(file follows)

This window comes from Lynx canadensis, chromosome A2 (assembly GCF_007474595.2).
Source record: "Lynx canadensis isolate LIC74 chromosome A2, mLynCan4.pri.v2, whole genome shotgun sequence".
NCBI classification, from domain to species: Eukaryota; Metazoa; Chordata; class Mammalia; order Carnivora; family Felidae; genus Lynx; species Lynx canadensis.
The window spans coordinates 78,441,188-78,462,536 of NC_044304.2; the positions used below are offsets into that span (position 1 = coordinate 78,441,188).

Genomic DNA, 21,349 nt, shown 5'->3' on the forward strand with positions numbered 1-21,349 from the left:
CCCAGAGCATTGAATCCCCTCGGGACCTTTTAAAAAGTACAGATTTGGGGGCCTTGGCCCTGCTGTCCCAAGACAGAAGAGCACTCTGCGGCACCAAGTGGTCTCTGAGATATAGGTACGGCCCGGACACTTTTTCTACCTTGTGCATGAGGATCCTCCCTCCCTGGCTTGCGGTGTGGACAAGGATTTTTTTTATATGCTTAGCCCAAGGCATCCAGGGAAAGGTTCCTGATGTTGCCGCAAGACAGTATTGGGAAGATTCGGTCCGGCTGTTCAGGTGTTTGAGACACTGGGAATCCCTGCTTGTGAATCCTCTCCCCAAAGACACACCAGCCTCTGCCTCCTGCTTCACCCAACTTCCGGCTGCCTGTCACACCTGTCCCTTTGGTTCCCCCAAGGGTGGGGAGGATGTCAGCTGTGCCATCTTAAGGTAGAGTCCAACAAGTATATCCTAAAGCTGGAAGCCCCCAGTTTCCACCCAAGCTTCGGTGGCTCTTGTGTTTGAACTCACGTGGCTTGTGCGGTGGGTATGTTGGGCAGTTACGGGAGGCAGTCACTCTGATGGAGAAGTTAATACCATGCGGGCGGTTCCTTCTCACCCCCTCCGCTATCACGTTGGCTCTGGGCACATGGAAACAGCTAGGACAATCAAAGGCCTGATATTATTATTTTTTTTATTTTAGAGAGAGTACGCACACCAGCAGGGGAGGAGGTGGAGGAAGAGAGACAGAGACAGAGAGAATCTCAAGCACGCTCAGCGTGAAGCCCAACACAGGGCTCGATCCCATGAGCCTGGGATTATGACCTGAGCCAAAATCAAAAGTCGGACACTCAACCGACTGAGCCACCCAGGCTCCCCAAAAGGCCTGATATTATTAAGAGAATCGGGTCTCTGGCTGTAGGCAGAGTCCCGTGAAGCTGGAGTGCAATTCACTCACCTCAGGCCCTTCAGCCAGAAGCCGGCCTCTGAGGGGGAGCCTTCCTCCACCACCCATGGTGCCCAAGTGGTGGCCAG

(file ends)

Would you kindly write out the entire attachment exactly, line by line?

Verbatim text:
This window comes from Lynx canadensis, chromosome A2 (assembly GCF_007474595.2).
Source record: "Lynx canadensis isolate LIC74 chromosome A2, mLynCan4.pri.v2, whole genome shotgun sequence".
NCBI classification, from domain to species: Eukaryota; Metazoa; Chordata; class Mammalia; order Carnivora; family Felidae; genus Lynx; species Lynx canadensis.
The window spans coordinates 78,441,188-78,462,536 of NC_044304.2; the positions used below are offsets into that span (position 1 = coordinate 78,441,188).

Genomic DNA, 21,349 nt, shown 5'->3' on the forward strand with positions numbered 1-21,349 from the left:
CCCAGAGCATTGAATCCCCTCGGGACCTTTTAAAAAGTACAGATTTGGGGGCCTTGGCCCTGCTGTCCCAAGACAGAAGAGCACTCTGCGGCACCAAGTGGTCTCTGAGATATAGGTACGGCCCGGACACTTTTTCTACCTTGTGCATGAGGATCCTCCCTCCCTGGCTTGCGGTGTGGACAAGGATTTTTTTTATATGCTTAGCCCAAGGCATCCAGGGAAAGGTTCCTGATGTTGCCGCAAGACAGTATTGGGAAGATTCGGTCCGGCTGTTCAGGTGTTTGAGACACTGGGAATCCCTGCTTGTGAATCCTCTCCCCAAAGACACACCAGCCTCTGCCTCCTGCTTCACCCAACTTCCGGCTGCCTGTCACACCTGTCCCTTTGGTTCCCCCAAGGGTGGGGAGGATGTCAGCTGTGCCATCTTAAGGTAGAGTCCAACAAGTATATCCTAAAGCTGGAAGCCCCCAGTTTCCACCCAAGCTTCGGTGGCTCTTGTGTTTGAACTCACGTGGCTTGTGCGGTGGGTATGTTGGGCAGTTACGGGAGGCAGTCACTCTGATGGAGAAGTTAATACCATGCGGGCGGTTCCTTCTCACCCCCTCCGCTATCACGTTGGCTCTGGGCACATGGAAACAGCTAGGACAATCAAAGGCCTGATATTATTATTTTTTTTATTTTAGAGAGAGTACGCACACCAGCAGGGGAGGAGGTGGAGGAAGAGAGACAGAGACAGAGAGAATCTCAAGCACGCTCAGCGTGAAGCCCAACACAGGGCTCGATCCCATGAGCCTGGGATTATGACCTGAGCCAAAATCAAAAGTCGGACACTCAACCGACTGAGCCACCCAGGCTCCCCAAAAGGCCTGATATTATTAAGAGAATCGGGTCTCTGGCTGTAGGCAGAGTCCCGTGAAGCTGGAGTGCAATTCACTCACCTCAGGCCCTTCAGCCAGAAGCCGGCCTCTGAGGGGGAGCCTTCCTCCACCACCCATGGTGCCCAAGTGGTGGCCAG